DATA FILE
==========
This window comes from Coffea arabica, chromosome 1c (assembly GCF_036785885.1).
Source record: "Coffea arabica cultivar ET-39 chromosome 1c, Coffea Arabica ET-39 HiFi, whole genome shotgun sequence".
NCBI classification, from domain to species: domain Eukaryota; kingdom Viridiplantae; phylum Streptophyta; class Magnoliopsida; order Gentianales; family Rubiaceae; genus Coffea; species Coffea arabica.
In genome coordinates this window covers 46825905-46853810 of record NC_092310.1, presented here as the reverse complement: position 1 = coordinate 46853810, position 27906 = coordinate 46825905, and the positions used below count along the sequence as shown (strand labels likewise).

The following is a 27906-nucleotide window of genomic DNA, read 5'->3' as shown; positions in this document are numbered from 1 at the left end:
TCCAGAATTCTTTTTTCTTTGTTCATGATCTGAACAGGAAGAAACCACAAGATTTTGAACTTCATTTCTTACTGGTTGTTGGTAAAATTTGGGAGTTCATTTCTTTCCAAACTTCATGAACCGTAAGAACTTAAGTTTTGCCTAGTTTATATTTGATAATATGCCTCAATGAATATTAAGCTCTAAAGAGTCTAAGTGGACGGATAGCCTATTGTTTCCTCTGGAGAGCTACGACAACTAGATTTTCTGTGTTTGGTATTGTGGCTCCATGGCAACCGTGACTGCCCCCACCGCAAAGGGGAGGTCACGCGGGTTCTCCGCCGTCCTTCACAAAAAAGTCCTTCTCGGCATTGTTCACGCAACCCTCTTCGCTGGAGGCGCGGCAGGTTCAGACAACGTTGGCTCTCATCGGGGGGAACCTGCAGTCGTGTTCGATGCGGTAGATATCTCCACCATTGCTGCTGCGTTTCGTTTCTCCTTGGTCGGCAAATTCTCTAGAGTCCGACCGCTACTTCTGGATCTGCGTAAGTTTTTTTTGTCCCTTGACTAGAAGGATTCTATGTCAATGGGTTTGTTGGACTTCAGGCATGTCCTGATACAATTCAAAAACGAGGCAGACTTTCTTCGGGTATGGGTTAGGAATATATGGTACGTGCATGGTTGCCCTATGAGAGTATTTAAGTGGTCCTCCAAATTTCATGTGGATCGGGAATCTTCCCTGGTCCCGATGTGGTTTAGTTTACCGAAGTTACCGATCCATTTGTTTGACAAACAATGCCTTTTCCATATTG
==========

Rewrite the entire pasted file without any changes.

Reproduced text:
This window comes from Coffea arabica, chromosome 1c (assembly GCF_036785885.1).
Source record: "Coffea arabica cultivar ET-39 chromosome 1c, Coffea Arabica ET-39 HiFi, whole genome shotgun sequence".
NCBI classification, from domain to species: domain Eukaryota; kingdom Viridiplantae; phylum Streptophyta; class Magnoliopsida; order Gentianales; family Rubiaceae; genus Coffea; species Coffea arabica.
In genome coordinates this window covers 46825905-46853810 of record NC_092310.1, presented here as the reverse complement: position 1 = coordinate 46853810, position 27906 = coordinate 46825905, and the positions used below count along the sequence as shown (strand labels likewise).

The following is a 27906-nucleotide window of genomic DNA, read 5'->3' as shown; positions in this document are numbered from 1 at the left end:
TCCAGAATTCTTTTTTCTTTGTTCATGATCTGAACAGGAAGAAACCACAAGATTTTGAACTTCATTTCTTACTGGTTGTTGGTAAAATTTGGGAGTTCATTTCTTTCCAAACTTCATGAACCGTAAGAACTTAAGTTTTGCCTAGTTTATATTTGATAATATGCCTCAATGAATATTAAGCTCTAAAGAGTCTAAGTGGACGGATAGCCTATTGTTTCCTCTGGAGAGCTACGACAACTAGATTTTCTGTGTTTGGTATTGTGGCTCCATGGCAACCGTGACTGCCCCCACCGCAAAGGGGAGGTCACGCGGGTTCTCCGCCGTCCTTCACAAAAAAGTCCTTCTCGGCATTGTTCACGCAACCCTCTTCGCTGGAGGCGCGGCAGGTTCAGACAACGTTGGCTCTCATCGGGGGGAACCTGCAGTCGTGTTCGATGCGGTAGATATCTCCACCATTGCTGCTGCGTTTCGTTTCTCCTTGGTCGGCAAATTCTCTAGAGTCCGACCGCTACTTCTGGATCTGCGTAAGTTTTTTTTGTCCCTTGACTAGAAGGATTCTATGTCAATGGGTTTGTTGGACTTCAGGCATGTCCTGATACAATTCAAAAACGAGGCAGACTTTCTTCGGGTATGGGTTAGGAATATATGGTACGTGCATGGTTGCCCTATGAGAGTATTTAAGTGGTCCTCCAAATTTCATGTGGATCGGGAATCTTCCCTGGTCCCGATGTGGTTTAGTTTACCGAAGTTACCGATCCATTTGTTTGACAAACAATGCCTTTTCCATATTG